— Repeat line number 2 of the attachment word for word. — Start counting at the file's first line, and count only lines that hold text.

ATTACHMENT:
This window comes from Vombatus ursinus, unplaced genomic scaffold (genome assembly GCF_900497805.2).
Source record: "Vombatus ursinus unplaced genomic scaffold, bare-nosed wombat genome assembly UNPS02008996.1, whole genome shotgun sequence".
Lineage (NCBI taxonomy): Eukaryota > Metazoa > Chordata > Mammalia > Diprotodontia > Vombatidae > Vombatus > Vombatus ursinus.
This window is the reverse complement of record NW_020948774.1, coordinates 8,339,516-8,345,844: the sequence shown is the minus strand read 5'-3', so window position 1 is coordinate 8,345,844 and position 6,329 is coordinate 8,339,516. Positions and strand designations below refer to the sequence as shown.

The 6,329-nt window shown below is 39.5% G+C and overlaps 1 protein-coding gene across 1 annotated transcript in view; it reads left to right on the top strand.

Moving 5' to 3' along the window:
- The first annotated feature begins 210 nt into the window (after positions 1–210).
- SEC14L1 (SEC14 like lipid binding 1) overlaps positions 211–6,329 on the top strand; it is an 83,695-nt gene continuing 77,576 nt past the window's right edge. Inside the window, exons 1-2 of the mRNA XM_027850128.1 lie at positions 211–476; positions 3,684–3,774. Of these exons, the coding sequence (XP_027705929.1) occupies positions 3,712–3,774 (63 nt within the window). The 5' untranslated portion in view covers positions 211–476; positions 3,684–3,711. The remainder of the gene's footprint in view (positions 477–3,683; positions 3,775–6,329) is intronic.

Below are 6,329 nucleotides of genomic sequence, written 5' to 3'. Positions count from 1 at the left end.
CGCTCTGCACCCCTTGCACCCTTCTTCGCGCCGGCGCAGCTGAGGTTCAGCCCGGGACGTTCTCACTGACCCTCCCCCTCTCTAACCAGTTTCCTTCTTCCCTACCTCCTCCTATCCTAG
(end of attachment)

Source record: "Vombatus ursinus unplaced genomic scaffold, bare-nosed wombat genome assembly UNPS02008996.1, whole genome shotgun sequence".